Jan 152019
 
The view from the shoreline towards the three bridges

The view from the shoreline towards the three bridges

Walking Path, West Shore Road, Edinburgh EH5 1QG

From this viewpoint, you get the first glimpses of the three bridges. The Forth Bridge is the first, and oldest, an iconic railway bridge and a UNESCO World Heritage Site. Construction of the bridge began in 1882 and when it was opened on 4 March, 1890, it was the longest single cantilever bridge span in the world. It held that record until 1919 when the Quebec Bridge in Canada was completed. The second bridge is the Forth Road Bridge, a suspension bridge that opened in 1964 and, at the time, was the largest suspension bridge in the world outside of the United States. At its peak, the Forth Road Bridge carried 65,000 vehicles per day. On 5 September 2017, all bridge traffic was transferred to the Queensferry Crossing, the third bridge which stands parallel to the Forth Road Bridge. The new bridge is a cable-stayed structure, with three towers each 207 metres (679 ft) high. Including approaches, the overall length of the bridge is 2.7 kilometres (1.7 miles). Currently, it is the longest triple tower cable-stayed bridge in the world.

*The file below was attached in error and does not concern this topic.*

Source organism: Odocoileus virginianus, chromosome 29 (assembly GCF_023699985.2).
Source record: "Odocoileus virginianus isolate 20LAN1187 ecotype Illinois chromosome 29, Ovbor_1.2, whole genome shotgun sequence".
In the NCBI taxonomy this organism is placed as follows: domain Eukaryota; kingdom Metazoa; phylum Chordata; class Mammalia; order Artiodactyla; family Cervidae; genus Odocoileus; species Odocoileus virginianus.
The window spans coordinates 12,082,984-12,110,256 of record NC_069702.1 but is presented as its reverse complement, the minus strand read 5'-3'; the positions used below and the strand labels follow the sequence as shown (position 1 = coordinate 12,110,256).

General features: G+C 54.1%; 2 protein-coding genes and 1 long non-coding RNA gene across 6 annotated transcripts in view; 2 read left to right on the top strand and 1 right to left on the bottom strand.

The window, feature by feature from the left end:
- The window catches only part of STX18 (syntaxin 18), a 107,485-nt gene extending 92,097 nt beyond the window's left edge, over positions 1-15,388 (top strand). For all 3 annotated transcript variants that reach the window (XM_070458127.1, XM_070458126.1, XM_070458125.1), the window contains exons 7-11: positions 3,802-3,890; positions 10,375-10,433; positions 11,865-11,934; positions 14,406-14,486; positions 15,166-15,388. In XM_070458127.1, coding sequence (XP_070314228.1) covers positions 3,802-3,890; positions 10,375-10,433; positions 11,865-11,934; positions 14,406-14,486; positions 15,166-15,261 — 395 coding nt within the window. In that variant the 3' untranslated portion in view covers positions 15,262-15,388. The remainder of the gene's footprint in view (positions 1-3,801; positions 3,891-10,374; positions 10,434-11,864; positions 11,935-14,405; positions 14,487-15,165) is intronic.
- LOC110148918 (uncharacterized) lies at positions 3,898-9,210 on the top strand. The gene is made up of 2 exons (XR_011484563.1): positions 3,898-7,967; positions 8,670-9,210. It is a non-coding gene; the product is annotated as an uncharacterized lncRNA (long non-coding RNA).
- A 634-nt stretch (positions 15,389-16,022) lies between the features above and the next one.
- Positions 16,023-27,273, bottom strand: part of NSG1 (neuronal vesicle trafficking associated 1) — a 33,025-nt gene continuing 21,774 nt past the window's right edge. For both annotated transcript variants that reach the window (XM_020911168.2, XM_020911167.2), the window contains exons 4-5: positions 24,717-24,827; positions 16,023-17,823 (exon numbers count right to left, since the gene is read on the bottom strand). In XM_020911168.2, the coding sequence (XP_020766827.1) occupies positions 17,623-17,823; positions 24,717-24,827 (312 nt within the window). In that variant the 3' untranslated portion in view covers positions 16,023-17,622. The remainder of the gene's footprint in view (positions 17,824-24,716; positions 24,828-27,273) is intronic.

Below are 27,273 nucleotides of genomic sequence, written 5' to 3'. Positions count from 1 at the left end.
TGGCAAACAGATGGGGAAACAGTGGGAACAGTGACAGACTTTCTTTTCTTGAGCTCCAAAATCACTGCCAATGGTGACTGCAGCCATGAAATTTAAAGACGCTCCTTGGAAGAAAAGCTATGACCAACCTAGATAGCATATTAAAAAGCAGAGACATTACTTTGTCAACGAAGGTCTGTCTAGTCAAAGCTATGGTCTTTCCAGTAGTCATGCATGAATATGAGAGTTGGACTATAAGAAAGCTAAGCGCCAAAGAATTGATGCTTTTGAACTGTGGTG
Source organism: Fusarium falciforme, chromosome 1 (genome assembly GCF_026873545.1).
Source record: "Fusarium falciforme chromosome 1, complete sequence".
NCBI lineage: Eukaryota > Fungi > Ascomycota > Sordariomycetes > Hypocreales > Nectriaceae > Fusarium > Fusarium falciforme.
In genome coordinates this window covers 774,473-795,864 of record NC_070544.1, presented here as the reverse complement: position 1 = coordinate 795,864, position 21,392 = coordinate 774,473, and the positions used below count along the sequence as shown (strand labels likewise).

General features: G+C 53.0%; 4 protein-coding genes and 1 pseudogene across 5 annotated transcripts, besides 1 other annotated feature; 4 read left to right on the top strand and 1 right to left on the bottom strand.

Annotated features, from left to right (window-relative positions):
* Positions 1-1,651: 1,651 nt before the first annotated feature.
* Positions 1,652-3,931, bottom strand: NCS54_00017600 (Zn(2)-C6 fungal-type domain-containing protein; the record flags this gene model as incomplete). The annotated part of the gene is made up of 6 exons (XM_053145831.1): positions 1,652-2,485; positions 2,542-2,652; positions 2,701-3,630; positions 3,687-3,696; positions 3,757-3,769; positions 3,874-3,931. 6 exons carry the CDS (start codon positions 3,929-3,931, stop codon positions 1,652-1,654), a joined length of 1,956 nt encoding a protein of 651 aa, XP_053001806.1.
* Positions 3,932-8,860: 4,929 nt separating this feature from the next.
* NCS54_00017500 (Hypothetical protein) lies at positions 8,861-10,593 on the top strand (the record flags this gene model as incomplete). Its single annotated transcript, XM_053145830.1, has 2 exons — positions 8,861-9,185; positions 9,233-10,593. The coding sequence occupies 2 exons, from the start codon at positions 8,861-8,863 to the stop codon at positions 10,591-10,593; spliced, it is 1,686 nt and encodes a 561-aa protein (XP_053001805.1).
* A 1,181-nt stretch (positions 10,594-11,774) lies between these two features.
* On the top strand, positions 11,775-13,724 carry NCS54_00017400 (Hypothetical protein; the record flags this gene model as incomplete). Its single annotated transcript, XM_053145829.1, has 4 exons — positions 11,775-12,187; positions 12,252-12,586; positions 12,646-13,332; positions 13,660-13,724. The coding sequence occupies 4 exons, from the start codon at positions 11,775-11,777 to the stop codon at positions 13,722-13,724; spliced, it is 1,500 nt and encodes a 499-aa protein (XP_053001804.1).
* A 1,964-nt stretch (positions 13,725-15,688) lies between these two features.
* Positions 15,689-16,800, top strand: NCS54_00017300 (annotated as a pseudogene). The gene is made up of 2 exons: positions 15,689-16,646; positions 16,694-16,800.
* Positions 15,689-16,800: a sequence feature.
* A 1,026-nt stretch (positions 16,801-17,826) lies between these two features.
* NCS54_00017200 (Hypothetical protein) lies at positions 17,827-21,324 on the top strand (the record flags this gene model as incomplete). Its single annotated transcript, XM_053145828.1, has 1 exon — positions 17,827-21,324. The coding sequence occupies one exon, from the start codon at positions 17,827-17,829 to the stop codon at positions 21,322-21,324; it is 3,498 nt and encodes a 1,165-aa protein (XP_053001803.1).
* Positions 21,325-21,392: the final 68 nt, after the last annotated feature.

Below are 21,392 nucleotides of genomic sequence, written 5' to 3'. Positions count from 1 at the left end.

Three bridges built in three centuries

The three bridges, built in 3 different centuries: 19th, 20th and 21st. Photo from the John Dickson collection.

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